Fin Del Mundo Part 2: Accounting for Delay

Alongside Ushuaia
Wind: West, light to moderate
Weather: Partly sunny, cool

Things are progressing along slowly but steadily. With a little bit of luck the engine and forestay should come together mid next week. If so then I will probably still try to explore south of Ushuaia while waiting for the mainsail.

I was cleaning up some of my computer files this afternoon and came across this extract from a Science magazine article (see below). I have stopped getting too concerned about global warming myself, but will continue to do what I can, including slipping the odd soapbox stand into my blog.

I was talking to someone recently about the idea of a tipping point, and this article gives an example of one. The interesting point (to me at least) is that a long time ago the concentration of oxygen in the atmosphere was very small, and all of a sudden it changed, probably due to biological activity. Some people argue (Singer et al) that we human beings are so puny that we couldn’t effect the planet’s atmosphere significantly. Well I reckon if a single cell organism can tip the planet’s biosphere then we humans as a slightly more complicated biological organism are quite capable of tipping things back or in a different direction. What is different is our ability to imagine versus the single cell organisms which were probably responsible for oxygenating the planet. Will our intelligence be sufficient I wonder? I am hopeful but not particularly optimistic; not fin del mundo but maybe fin del homo sapiens. I think it is a case of applying the rationale behind Pascal’s wager.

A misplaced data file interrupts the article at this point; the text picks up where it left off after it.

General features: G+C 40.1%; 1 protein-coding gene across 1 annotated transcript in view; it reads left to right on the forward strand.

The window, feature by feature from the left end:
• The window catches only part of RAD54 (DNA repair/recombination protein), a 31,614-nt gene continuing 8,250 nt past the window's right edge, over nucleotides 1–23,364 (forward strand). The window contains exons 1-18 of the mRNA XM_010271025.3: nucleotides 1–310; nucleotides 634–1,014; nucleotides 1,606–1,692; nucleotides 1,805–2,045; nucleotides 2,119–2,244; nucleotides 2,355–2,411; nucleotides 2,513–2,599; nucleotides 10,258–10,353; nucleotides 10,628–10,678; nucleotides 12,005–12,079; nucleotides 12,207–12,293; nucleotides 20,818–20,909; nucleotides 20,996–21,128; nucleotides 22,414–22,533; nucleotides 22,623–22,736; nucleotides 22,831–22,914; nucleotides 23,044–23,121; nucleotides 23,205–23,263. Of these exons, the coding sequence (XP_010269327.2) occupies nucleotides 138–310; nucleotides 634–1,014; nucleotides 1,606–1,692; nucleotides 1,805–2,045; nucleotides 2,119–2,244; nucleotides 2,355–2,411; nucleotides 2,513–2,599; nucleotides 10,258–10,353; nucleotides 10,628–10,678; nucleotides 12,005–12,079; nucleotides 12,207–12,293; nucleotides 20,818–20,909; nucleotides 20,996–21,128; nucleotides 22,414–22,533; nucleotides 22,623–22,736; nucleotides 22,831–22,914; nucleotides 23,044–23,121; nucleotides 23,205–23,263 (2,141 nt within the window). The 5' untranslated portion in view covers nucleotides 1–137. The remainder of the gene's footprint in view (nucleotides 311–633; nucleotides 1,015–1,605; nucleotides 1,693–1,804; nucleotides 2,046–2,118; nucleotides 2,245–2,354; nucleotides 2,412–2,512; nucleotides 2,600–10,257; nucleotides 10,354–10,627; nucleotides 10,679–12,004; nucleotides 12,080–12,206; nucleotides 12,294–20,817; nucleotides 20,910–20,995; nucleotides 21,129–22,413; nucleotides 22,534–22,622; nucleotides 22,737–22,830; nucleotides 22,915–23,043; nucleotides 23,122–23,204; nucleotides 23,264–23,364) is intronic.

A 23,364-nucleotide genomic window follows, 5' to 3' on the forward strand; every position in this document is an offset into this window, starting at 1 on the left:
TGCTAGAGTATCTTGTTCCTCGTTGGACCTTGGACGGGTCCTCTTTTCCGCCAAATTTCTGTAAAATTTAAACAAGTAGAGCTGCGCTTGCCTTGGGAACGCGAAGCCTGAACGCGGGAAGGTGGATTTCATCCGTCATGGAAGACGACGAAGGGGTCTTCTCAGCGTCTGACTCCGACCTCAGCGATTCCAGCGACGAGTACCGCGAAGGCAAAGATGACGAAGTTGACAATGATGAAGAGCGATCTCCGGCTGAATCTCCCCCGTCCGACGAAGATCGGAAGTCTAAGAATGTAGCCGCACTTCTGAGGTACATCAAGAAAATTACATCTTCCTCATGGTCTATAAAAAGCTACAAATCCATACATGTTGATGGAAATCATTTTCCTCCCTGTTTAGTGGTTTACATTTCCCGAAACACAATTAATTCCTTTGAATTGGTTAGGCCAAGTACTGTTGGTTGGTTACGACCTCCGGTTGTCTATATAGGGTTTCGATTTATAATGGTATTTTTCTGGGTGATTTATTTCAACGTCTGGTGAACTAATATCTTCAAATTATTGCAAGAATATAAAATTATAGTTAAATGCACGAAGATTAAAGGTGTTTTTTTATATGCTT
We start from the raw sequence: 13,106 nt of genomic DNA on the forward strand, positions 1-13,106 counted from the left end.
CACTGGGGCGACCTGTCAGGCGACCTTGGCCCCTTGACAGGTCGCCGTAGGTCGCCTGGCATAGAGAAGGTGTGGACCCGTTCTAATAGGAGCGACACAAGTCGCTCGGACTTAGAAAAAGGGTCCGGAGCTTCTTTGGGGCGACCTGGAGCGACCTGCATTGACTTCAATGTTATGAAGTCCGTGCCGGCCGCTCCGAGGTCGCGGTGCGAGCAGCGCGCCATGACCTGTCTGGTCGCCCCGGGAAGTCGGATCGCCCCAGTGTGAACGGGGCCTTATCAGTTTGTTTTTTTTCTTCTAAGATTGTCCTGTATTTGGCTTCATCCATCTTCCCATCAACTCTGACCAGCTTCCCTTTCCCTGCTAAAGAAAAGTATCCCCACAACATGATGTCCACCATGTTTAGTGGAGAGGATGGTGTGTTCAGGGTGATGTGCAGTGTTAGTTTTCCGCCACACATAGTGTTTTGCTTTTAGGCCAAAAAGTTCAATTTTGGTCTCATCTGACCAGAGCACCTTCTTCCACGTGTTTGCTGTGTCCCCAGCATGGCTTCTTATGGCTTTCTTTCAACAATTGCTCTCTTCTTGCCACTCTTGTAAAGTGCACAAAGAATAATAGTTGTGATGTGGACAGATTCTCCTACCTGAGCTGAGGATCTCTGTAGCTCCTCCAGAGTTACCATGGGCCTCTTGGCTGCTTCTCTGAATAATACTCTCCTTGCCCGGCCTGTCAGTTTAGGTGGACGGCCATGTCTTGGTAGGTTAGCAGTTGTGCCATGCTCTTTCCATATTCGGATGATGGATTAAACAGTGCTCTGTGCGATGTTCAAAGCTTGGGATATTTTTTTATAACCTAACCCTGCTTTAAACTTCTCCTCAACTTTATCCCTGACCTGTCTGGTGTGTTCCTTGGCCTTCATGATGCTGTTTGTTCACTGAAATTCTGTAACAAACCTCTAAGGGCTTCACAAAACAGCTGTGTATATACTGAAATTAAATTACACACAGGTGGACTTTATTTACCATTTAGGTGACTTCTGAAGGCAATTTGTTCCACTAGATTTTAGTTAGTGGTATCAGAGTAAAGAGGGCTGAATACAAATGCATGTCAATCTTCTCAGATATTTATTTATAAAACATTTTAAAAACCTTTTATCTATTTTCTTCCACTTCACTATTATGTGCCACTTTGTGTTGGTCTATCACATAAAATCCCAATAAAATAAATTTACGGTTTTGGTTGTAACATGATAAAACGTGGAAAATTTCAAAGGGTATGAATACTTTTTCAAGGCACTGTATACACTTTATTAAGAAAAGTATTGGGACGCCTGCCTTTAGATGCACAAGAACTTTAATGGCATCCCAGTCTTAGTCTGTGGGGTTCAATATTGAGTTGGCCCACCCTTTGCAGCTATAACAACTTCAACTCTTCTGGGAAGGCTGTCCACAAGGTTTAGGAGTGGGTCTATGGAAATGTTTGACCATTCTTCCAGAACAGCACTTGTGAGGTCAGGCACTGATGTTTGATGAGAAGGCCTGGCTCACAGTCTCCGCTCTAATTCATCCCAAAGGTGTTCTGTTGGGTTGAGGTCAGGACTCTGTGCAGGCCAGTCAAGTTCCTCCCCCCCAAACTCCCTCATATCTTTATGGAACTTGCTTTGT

Evolution at work. And another interesting thought occurs to me about the word evolution and the implication we tend give it which is not necessarily justified; but … another time.

All is well.

Bob Cat:

OK, much as it is against my feline nature I will add to the skipper’s comment; the fate of we domesticated cats is after all, for better or worse, inextricably linked to you humans, whether I like it or not. Do I care beyond my own lifespan, and a good sleep? I think my fans know the answer to this question, for those in any doubt . . . Zzzzzzzzz.

Accounting for Delay

Brooks Hanson

Earth's early atmosphere was lacking in oxygen for nearly 2 billion years; a variety of data imply that the concentration of the oxidizing gas began to rise abruptly about 2.4 billion years ago. The degree to which biological processes may have contributed to this rise remains subject to debate—some evidence suggests that cyanobacteria, which produce oxygen as a by-product of photosynthesis, appeared at least several hundred million years earlier, but why then the delay? Two isotopic studies from rocks several hundred million years older than the prominent oxidation event imply that some feedbacks may have been involved. Godfrey and Falkowski show that nitrogen isotopes record a type of nitrogen cycling in the oceans requiring the presence of free oxygen. In turn, this cycling would have depleted inorganic nitrogen required by cyanobacteria or plankton for growth, limiting their oxygen production. Frei et al. report a chromium isotope record, which traces oxidative weathering. Their data implicate small and transient amounts of oxygen in the atmosphere and ocean during this time. Together these and other data imply that the final abrupt oxidation of Earth's atmosphere reflected some fits and starts over the previous several hundred million years.

Nat. Geosci. 2, 10.1038/ngeo633 (2009); Nature 461, 250 (2009).